Even mild brain injuries, the report found, appear associated with some long-term problems....
In a separate report in April, Rand estimated (pdf) that about 300,000 returning Iraq and Afghanistan vets were psychological casualties. From that report:
As a progressive, it is completely unacceptable to me if once again we ignore veterans' health issues and let these people end up killing themselves, drinking or drugging, or homeless.
And do I even need to say it? The injuries these servicemembers will have to live with for the rest of their lives is one of the many excellent reasons not to get into a war you don't have to fight.
This part from the newspaper article is concerning:
Bureaucrats and bean-counters are the source of the resistance to treating injured vets. They stood in the door over Gulf War Syndrome for 17 years, denying it every step of the way. Shinseki will have cut through the roadblocks. It's clear that Obama has his back:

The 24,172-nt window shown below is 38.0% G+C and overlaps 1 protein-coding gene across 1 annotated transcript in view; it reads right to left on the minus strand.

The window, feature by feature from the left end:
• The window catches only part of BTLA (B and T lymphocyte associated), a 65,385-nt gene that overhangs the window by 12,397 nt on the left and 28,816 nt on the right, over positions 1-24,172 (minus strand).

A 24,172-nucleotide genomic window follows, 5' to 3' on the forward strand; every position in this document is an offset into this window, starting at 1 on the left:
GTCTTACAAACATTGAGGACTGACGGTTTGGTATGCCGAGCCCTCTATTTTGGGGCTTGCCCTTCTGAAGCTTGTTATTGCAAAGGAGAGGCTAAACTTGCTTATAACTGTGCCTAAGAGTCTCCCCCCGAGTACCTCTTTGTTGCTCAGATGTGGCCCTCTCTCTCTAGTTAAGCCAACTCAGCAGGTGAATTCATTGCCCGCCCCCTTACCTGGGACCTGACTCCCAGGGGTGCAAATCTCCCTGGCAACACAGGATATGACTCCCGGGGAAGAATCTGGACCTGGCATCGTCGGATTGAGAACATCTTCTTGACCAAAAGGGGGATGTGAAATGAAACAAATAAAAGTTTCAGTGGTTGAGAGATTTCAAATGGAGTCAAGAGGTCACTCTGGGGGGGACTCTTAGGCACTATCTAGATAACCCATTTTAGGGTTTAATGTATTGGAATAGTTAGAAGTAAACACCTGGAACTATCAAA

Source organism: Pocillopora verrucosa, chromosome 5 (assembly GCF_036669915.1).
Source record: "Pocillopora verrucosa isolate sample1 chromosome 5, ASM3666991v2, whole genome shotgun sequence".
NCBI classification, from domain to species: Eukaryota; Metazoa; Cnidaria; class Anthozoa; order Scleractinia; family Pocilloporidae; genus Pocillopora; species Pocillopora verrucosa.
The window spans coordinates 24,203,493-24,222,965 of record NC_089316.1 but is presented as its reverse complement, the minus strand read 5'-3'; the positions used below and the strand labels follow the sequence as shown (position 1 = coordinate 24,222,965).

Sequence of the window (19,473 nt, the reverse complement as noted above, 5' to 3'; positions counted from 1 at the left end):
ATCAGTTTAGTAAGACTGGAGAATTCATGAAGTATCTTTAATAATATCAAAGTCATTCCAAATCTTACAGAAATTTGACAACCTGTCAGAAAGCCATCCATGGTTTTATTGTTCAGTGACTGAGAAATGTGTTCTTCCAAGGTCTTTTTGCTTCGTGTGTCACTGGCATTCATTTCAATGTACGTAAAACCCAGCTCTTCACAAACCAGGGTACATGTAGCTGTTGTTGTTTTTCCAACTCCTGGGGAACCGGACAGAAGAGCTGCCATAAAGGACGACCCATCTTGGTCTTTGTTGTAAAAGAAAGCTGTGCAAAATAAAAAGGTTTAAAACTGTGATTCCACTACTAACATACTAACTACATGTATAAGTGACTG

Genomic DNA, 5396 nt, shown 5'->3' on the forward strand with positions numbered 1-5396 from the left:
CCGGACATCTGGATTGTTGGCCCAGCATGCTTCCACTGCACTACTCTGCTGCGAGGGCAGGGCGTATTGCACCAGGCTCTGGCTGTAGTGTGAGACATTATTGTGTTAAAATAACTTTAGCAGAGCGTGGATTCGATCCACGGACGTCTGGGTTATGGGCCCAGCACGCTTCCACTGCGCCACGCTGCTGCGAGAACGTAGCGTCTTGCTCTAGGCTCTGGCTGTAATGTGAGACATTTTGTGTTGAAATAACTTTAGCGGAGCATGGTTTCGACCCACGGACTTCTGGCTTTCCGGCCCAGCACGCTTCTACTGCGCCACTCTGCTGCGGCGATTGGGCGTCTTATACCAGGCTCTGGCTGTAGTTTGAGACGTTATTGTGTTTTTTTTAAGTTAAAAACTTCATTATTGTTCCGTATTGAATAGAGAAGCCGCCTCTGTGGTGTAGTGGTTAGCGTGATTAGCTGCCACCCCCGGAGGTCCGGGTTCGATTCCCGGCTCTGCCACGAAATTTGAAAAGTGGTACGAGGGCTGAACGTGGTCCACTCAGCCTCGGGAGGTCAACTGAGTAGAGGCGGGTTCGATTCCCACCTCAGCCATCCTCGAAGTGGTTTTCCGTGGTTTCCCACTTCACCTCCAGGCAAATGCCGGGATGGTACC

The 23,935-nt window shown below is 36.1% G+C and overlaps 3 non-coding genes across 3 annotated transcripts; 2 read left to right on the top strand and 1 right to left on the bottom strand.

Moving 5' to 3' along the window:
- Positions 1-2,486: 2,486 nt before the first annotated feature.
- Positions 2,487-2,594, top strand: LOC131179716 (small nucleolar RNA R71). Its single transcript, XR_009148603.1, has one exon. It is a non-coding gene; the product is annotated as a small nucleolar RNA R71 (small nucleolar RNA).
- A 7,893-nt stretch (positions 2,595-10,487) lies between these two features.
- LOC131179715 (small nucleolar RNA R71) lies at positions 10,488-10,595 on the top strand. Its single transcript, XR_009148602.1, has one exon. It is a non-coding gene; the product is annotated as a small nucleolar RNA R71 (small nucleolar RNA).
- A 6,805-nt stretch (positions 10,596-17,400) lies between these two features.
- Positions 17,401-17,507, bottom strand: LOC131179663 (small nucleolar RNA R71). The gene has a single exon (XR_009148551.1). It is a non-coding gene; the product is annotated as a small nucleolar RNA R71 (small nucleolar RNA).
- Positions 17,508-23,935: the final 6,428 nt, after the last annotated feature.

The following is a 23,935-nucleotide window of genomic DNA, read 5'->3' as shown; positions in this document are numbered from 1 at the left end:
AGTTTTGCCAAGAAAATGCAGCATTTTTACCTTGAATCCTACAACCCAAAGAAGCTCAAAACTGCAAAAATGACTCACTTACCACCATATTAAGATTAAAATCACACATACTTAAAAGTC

"For many of today's troops and their families, the war doesn't end when they come home," Obama said at a press conference in Chicago [announcing his pick of Shinseki].
But "far too few" are receiving the treatment they need to cope with post-traumatic stress disorder and traumatic brain injury, he said.
Obama pledged to cut red tape, eliminate budget shortfalls and help ease the transition back to civilian life for troops returning to a troubled economy.
"No one will ever doubt that this former army chief of staff has the courage to stand up for our troops and our veterans," Obama said of Shinseki.
"He has always stood on principal because he has always stood with our troops, and he will bring that same sense of duty and commitment to insuring that we treat our veterans with the care and dignity that they deserve."
It's nice to hear responsible talk after 8 years of uber-hawks shortchanging the people they sent off to fight. I look forward to the follow-through.